I congratulate the right hon. Lady on securing the debate. She outlines in graphic detail the appalling litany of offences in Iran. Does she agree that it is time that not just our Government but the international community indicate to Iran that although it occasionally opens up towards being more transparent towards the west and appears to pursue moderation, it needs to make its mind up? The international community needs to ensure that Iran knows it has crossed the line. If Iran wishes to open up towards the west, these sorts of activities have to come to an end.
The hon. Gentleman makes a fair point. After all, many said that securing the Iran deal would lead to change and open up relationships. The international community now needs to ensure that those opportunities are used to drive forward the urgently needed change and end the kind of terrible cruelty I have been outlining.
There is increasing concern about the plight of minority groups in Iran. All those communities, including Christians, Baha’is and Sunni Muslims, face discrimination and significant limitations on their political and democratic rights. Attempts by Muslims to change their faith can be met with criminal prosecution. There are also, I am afraid, regular reports of the arrest of members of the so-called house churches. Christian Solidarity Worldwide contacted me before the debate and told me that, earlier this year, 12 Christians were arrested while engaged in activities such as Christmas celebrations and a church picnic. They were later sentenced to prison terms considerably in excess of those stipulated by law.
Christians have often been detained for lengthy periods without being informed of what offences they will be charged with. Christian Solidarity Worldwide believes that since the presidential election in May 2017, there has been a sharp increase in the number of Christians receiving excessive sentences after being charged with vaguely worded and unsubstantiated national security charges such as “insulting the sacred” or “propaganda against the State”. That action has often been targeted at converts to Christianity, but even people from long-standing Christian communities have fallen victim to arrest and unfair imprisonment. Among recent worrying cases is that of the Assyrian pastor, the Rev. Victor Bet-Tamraz, who led the Pentecostal Assyrian Church in Tehran. On 3 July he was given a 10-year prison sentence for offences including “conducting evangelism” and “illegal house church activities”. His wife and son are also facing criminal prosecution.
The Baha’i community in Iran also faces continuing oppression. I have received reports that in the period since President Rouhani’s election in 2013, more than 150 Baha’is have been arrested, 28 have been expelled from universities for their religious beliefs, and more than 400 have suffered economic disadvantage as a result of actions such as intimidation of Baha’i business professionals or closure of Baha’i businesses. There is also grave concern about the demonisation of Baha’is by the authorities in Iran. It is believed that the virulent incitement to hatred and the propaganda that regularly emanate from official media outlets may have helped to create the conditions that led to the brutal murder in September 2016 of a member of the Baha’i community, Mr Farhang Amiri.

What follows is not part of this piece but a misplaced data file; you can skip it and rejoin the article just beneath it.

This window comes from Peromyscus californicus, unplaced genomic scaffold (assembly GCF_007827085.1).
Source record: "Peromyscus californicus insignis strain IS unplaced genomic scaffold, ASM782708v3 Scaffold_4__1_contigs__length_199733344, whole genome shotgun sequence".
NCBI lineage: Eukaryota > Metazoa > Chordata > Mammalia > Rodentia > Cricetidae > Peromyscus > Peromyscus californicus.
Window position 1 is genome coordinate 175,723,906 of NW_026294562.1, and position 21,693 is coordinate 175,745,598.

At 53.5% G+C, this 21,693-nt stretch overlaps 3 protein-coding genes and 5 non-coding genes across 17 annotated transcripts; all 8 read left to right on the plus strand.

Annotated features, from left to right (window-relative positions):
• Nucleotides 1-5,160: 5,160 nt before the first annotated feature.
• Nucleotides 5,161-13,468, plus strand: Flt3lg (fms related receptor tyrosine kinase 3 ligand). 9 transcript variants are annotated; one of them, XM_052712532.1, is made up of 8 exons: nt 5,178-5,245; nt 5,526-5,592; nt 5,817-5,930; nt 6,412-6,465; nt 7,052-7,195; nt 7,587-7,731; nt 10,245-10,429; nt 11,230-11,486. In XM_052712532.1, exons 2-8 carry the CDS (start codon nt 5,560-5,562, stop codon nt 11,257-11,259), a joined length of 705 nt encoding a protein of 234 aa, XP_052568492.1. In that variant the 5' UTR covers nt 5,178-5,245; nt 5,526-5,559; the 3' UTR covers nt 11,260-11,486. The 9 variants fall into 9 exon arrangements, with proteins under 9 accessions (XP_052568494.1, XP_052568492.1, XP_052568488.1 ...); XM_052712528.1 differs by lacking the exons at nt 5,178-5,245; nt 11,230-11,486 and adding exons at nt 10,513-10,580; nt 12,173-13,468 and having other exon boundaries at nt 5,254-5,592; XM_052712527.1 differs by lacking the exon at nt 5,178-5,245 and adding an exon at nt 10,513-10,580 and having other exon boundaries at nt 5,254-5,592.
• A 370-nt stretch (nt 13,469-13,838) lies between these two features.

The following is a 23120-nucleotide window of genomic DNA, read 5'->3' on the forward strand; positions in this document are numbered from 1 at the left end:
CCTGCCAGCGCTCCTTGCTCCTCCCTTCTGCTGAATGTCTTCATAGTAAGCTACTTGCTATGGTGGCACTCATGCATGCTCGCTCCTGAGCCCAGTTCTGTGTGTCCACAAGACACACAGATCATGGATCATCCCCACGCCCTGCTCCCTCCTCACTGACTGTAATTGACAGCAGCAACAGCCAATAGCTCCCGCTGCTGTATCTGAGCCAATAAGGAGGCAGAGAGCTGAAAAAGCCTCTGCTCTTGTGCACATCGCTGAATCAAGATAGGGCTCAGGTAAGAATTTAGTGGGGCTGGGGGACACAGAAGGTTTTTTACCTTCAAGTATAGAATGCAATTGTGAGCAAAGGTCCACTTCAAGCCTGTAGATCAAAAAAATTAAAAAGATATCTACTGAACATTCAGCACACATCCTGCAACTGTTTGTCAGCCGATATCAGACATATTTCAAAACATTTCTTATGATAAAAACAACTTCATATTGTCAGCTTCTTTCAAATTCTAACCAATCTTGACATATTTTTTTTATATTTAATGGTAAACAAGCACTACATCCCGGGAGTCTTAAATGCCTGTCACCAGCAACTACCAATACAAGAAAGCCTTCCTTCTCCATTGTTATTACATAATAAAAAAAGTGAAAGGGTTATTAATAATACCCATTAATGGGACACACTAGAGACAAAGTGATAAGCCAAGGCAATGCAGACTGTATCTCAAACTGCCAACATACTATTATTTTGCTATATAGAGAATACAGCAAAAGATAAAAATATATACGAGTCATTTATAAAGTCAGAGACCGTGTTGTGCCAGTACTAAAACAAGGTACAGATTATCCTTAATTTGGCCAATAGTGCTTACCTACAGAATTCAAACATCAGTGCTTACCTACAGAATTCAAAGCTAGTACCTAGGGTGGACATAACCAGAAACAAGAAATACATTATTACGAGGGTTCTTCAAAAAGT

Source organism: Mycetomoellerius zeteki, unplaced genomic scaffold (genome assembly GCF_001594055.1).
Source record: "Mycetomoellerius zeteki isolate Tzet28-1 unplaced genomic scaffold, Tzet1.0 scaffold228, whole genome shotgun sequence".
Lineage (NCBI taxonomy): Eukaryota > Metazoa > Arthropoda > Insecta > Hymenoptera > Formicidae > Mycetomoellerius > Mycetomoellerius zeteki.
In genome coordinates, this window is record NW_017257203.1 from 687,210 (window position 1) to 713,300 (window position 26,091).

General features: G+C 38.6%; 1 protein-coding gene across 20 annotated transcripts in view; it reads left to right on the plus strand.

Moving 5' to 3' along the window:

Finally, I draw the House’s attention to a series of events that are a source of great hurt and sadness for a number of my constituents, some of whom are present in the Public Gallery. The issue that they have raised with me is the mass killings that took place in Iran in 1988. It is believed that at least 30,000 people were summarily executed and buried in unmarked graves—all because they were calling for change, democracy and human rights. With us today are people who lost close relatives in those killings. In a report published in August, the UN special rapporteur for human rights in Iran, Asma Jahangir, concluded:
“If the number of persons who disappeared and were executed can be disputed, overwhelming evidence shows that thousands of persons were summarily killed. Recently, these killings have been acknowledged by some at the highest levels of the State.”
Ms Jahangir also referred to the publication of an audio tape, which implicated the Minister of Justice in Iran and a high court judge in those horrendous crimes. Ms Jahangir’s report tells us that following the publication of the audio recording, some clerical authorities and the chief of the judiciary admitted that the executions had taken place and, in some instances, even sought to defend them.
It is astonishing that people heavily associated with the violent events of 1988 have continued to play leading roles in the Rouhani Administration and Iranian public life. It is a source of deep regret that the international community has paid such minimal attention to what happened. The UN special rapporteur has called for a wide-ranging independent investigation. My constituents want the UK Government to condemn the 1988 killings as a crime against humanity and to back the call for an investigation. I appeal to the Minister to do that today. Next year is the 30th anniversary of those horrific events in Iran. It is time the relatives of those who lost their lives were given answers about what happened.
It is with real sadness that I have set out for the House just a part of the long list of human rights abuses carried out in the Islamic Republic of Iran on a daily basis. The Iranian Government are well known for their state sponsorship of terrorism, and their malign involvement in so many conflicts around the region is causing injury and death on a massive scale; but we should never forget the suffering they also inflict on their own population. No bright new dawn for Iran has emerged under the Rouhani regime. Nor has the nuclear deal led to any improvement in the situation. While diplomatic and business ties with Iran are steadily being restored and strengthened, the suffering continues and Mrs Zaghari-Ratcliffe and Mr Foroughi continue to languish in prison.